Mental health includes our emotional, psychological, and social well-being. It impacts our thoughts, feelings, and behaviors. Additionally, it influences our capacity for managing stress, relating to others, and making wise decisions. Every period of life, from childhood and adolescence to maturity, is vital for mental health.
Mental illness and poor mental health are two different things, even though the terms are sometimes used synonymously. Even if a mental disorder is not identified, a person can have poor mental health. The same is true for those who have mental illnesses; they might go through phases of mental, emotional, and social health.
If you have mental health issues, they may have an impact on your thinking, mood, and behavior over the course of your life. Numerous elements affect mental health issues, such as:
- Biological components, including DNA or the chemistry of the brain.
- Experiences with trauma or abuse in life.
- A history of mental illness in the family.
Mental Health Problems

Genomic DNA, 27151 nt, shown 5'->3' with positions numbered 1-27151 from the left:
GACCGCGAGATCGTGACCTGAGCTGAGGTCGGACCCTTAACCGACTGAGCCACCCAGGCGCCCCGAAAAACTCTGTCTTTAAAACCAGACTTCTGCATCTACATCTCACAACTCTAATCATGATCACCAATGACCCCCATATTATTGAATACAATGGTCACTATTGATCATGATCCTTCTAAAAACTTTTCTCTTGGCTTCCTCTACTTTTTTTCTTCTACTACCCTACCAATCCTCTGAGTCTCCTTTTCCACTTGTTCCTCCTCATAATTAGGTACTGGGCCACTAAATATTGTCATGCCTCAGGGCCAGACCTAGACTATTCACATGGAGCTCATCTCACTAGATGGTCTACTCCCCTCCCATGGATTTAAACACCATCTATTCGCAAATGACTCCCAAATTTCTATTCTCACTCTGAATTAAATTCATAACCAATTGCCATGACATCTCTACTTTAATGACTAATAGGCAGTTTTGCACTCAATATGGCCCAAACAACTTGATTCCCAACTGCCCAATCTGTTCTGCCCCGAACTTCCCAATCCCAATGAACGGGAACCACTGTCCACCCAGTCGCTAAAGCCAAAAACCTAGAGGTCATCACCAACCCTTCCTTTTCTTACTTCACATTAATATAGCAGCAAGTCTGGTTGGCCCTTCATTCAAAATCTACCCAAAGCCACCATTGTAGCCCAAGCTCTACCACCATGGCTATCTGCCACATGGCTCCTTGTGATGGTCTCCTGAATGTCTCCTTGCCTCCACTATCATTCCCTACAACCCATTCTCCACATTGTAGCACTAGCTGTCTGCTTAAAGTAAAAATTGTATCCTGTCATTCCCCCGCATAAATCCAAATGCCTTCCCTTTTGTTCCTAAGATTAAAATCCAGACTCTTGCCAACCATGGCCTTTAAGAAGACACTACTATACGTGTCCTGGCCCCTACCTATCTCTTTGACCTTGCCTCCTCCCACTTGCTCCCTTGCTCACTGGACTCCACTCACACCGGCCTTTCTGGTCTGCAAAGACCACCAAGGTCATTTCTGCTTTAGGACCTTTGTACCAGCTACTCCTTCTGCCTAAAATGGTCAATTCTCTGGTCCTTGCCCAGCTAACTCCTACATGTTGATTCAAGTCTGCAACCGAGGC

An early indicator of a problem could be one or more of the following feelings or actions:
- Consuming too much food or getting too little sleep.
- Removing oneself from people and routine tasks.
- Lacking or having no energy.
- Feeling numb or as if nothing is important.
- Experiencing undiagnosed aches and pains.
- Sense of helplessness or despair.
- Consuming alcohol, tobacco, or drugs more frequently than normal.
- Experiencing exceptional levels of confusion, forgetfulness, agitation, rage, sadness, anxiety, or fear.
- Arguing or shouting at loved ones or friends.
- Enduring extreme mood swings that complicate relationships.
- Enduring persistent ideas and memories that you can’t shake.
- Hearing voices or accepting false information.
- Consideration of self- or other-harm.
- Inability to carry out daily chores including caring for your children, traveling to work or school, or taking care of yourself.
Well-being and Mental Health
People with good mental health can: